Has anyone moved the cleat (or was it subsequently moved) for the halyard? To me, that's the hardest part of raising / lowering the sail on the water; i.e. getting far enough to get a decent angle on the jam cleat. I was thinking of just putting a cleat lower on the mast or on the deck.

I believe the challenge you will have with bringing the cleat to the bottom of the mast is that it will be difficult to maintain luff tension on the main.   The UFO seems pretty sensitive to how far the top of the main is from the top of the mast, and you want to be able to set it and be sure it stays there.   The longer the distance between the sail and the cleat, the more stretch you will have in the halyard.   You will also double the compression force on the mast, so you will have a lot more bend it in than the sail produces on its own.  I'm not sure if that will cause a problem or not, but it will certainly change the shape of the sail.

However, I agree, raising and lowering the sail on the water, particularly if you don't have a support boat and there is any wind on, is near impossible.   Moving the cleat might make it a little easier, but it will still likely be quite difficult.

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Thanks for all the input above!  By regulation, you can't have a raised sail as you pass under the bridge. I get that raising the sail while afloat would be a PITA.  Moving on to plan B, I have another location close to home where I can dolly the boat to a rocky beach. It will just require taking the mast down between the storage and launching site to get under some trees.  Is it feasible to lift off the top section and leave the lower pieces in place? Top and middle?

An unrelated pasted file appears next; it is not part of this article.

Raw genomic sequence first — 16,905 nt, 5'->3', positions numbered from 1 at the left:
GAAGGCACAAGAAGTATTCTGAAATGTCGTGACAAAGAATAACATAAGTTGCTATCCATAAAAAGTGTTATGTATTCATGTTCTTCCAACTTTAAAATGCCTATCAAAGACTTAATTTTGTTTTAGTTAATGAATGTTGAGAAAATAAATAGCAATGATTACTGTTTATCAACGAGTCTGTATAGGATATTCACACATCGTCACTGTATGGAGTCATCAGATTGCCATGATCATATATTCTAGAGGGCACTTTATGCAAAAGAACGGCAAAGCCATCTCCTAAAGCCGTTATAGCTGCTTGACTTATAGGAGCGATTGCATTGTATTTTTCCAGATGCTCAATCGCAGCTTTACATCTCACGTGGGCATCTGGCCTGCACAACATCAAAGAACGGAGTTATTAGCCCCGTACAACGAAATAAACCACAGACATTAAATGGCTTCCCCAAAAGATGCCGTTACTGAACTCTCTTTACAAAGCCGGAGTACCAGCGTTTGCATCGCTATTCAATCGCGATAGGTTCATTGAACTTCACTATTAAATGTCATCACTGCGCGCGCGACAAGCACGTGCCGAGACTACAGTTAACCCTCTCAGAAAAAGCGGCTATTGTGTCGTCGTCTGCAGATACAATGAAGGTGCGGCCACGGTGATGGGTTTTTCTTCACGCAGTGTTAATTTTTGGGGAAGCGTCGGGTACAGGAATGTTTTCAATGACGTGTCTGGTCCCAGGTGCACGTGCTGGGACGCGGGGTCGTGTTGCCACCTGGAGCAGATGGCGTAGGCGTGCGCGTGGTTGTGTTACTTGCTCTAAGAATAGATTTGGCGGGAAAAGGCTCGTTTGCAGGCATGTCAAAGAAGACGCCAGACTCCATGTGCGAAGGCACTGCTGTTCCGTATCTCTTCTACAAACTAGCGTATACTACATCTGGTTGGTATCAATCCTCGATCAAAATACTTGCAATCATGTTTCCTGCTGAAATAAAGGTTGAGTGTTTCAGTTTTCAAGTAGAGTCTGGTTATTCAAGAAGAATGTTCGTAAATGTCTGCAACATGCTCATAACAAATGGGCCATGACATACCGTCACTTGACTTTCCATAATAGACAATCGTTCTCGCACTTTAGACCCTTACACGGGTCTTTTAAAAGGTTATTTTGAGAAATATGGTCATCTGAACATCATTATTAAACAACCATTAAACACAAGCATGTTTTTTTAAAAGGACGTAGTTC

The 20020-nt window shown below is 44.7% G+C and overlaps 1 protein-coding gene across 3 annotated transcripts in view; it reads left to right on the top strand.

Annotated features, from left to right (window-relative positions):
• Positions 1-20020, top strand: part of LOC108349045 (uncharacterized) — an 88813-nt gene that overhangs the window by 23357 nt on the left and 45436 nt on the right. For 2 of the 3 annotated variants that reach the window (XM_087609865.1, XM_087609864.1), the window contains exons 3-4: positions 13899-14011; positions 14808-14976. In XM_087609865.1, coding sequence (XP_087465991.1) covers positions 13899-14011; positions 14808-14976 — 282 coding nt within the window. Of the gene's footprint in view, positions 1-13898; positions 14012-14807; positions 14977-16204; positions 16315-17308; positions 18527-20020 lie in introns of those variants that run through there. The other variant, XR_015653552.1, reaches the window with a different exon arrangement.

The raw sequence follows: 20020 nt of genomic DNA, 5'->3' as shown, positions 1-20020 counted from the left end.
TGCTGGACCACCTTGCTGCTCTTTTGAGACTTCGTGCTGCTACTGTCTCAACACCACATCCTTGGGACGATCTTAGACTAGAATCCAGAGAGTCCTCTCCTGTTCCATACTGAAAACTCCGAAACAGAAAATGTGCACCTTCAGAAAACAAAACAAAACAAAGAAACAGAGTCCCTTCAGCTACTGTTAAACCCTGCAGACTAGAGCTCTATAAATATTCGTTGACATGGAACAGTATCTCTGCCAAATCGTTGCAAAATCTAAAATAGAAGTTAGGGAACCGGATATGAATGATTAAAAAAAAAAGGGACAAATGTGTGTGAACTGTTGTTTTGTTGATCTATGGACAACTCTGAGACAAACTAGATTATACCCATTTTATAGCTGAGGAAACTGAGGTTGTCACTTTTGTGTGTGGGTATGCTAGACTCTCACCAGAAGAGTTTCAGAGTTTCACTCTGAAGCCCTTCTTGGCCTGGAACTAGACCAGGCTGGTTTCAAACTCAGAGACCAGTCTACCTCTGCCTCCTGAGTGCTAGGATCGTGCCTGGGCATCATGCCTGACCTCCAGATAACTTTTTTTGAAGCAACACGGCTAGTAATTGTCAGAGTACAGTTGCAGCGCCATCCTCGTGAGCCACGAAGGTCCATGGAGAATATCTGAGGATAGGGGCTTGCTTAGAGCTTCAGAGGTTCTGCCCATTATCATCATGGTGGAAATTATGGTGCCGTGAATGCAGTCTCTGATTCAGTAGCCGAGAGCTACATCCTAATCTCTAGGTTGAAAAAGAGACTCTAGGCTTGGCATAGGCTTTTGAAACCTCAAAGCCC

Thnx

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31 minutes ago, Ledge said:

Thanks for all the input above!  By regulation, you can't have a raised sail as you pass under the bridge. I get that raising the sail while afloat would be a PITA.  Moving on to plan B, I have another location close to home where I can dolly the boat to a rocky beach. It will just require taking the mast down between the storage and launching site to get under some trees.  Is it feasible to lift off the top section and leave the lower pieces in place? Top and middle?

Thnx

It's relatively easy to take the rig down - fully assembled, boom and all, with mainsheet in place etc, lay it on the deck and dolly around for a short distance. Further disassembly starts getting a bit trickier. Can still be done quickly by a motivated sailor :-) but I'd try to avoid it.

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4 hours ago, Ledge said:

Hello,